The Middle School Experience
Creating a unique middle school experience within a 6-12 environment is a function of intentionally creating a separate culture, curriculum, and community.
To do this at Whitfield, Middle School Director Jarrett Young shares his perspectives and strategies.
Q: How would you describe Whitfield’s middle school experience?
JY: I believe our middle school experience basically distills down into three Essential Questions for our students within the context of their Whitfield experience:
- Sixth grade: Who Am I?
- Seventh grade: Who Are We? As in their collective class as they move forward together.
- Eighth grade: How do I contribute back to this middle school program that I have been a part of, and to those who are younger than me?
In sixth grade, everything is about creating opportunities for our sixth graders to discover who they are, what they are interested in, and what they are passionate about.
In seventh grade, we typically have an influx of new students who add energy and perspective to the existing class. We create opportunities to get the group to think more broadly about who they are as a collective. Their outdoor experience trip in the Spring really helps them start to think about themselves as a cohort—how they are going to support one another and cheer one another on.
In eighth grade, there is a focus on how students model positive behavior for younger students here at Whitfield and in the greater community. A key component of the middle school experience is our partnership with North Side Community School (NSCS), a high-performing charter school in North St. Louis. The relationship, rooted in our Habits of Mind & Heart curriculum, creates opportunities for shared learning, for sharing perspectives and experiences, and for growth. Through workshops held on both campuses, students from both schools engage in activities and dialogue about ethical conduct, cultural competence, citizenship, leadership, scholarship and mindfulness.
Q: How does Whitfield’s middle school faculty shape the middle school culture?
JY: Whitfield’s middle school faculty members are innovative, energetic, and passionate not just about their respective academic disciplines but about teaching middle school students. They have a growth mindset approach with each student and by focusing on academic excellence and character education, our teachers develop future campus and community leaders. They look for ways to engage with students and build mentor relationships that continue throughout a student’s Whitfield career.
Q: How is the middle school curriculum designed?
JY: Our student-centered approach ensures that individual strengths are known, cultivated, and celebrated. Character education, through the Habits of Mind & Heart, is at the center of everything that we do. There is an intentional curriculum design in which teachers create opportunities for lessons as opposed to simply the pursuit of information. We want our students to take what they are learning in their classes and make it applicable outside of these walls. So much of scholarship is learning how to be a scholar – discovering yourself through scholarship.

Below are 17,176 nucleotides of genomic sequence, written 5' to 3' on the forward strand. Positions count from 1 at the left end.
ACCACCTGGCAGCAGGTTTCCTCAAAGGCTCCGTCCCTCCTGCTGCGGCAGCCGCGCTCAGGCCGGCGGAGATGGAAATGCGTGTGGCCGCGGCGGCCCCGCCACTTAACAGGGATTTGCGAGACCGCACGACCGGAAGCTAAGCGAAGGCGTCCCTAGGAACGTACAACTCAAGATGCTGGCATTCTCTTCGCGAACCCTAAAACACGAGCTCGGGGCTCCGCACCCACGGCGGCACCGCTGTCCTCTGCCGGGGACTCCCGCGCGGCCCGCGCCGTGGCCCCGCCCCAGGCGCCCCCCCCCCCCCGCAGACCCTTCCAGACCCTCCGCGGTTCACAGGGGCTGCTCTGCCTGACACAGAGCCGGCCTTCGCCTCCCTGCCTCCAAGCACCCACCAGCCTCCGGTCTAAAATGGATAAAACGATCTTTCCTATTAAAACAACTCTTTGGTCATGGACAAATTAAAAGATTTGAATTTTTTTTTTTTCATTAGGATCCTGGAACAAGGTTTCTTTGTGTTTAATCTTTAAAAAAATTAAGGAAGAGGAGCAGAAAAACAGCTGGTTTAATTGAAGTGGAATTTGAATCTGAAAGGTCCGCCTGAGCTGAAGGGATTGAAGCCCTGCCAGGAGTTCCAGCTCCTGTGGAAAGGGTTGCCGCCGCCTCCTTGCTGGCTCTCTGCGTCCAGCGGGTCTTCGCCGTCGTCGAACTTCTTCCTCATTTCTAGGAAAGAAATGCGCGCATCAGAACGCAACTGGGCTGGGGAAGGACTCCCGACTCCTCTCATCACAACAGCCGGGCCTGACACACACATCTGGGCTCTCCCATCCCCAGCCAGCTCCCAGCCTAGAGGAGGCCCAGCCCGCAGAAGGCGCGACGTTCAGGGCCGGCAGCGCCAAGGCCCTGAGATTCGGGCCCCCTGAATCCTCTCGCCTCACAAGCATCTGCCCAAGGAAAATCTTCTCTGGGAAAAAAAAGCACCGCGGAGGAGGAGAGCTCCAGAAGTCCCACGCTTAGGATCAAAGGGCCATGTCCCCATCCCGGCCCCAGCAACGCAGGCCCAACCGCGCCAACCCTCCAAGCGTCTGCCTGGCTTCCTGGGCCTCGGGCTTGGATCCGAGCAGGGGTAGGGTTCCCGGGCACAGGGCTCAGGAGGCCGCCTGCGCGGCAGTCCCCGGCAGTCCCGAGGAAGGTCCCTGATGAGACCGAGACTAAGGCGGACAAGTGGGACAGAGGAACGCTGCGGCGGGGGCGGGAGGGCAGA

Q: What factors contribute to creating our “middle school community”?
JY: Our class size, an average of 14 students, coupled with our engaging and passionate faculty allows for an academic experience that supports differentiation and appropriate academic challenge. Having small classes also provides flexibility for faculty to support individual students’ academic growth and creates opportunities for students to collaborate and problem-solve in small groups. In addition, Whitfield’s school size enables us to be nimble and responsive to the needs of community members so that everyone can be heard. Hearing one another allows for deeper connection and genuine relationships buoyed by empathy.
Our tightly knit community is the result of our academic setting, the individualized attention we give our students, and the relationships that exist in our building. The overarching goal of the middle school is to enable students to recognize that they create campus culture and have the agency to create a positive and affirming experience.
Q: How would you describe the culture at Whitfield overall, 6-12?
JY: One of the best parts about Whitfield is that all our students move through one building. The person you see playing sports or on stage in the play is the person walking beside you in the hallway. Students acknowledge one another, say, “hi,” smile. We educate one another through our actions, how we talk with one another, smile at one another. At Morning Assembly, students across grade levels make announcements and cheer each other on. Middle schoolers hear where the seniors have been accepted to college and have something to aspire to. Because we are all together during the day, we all feel more connected to our community. If the middle and upper schools were separated physically, our culture wouldn’t be the same. We are not an upper school or a middle school—we are Whitfield.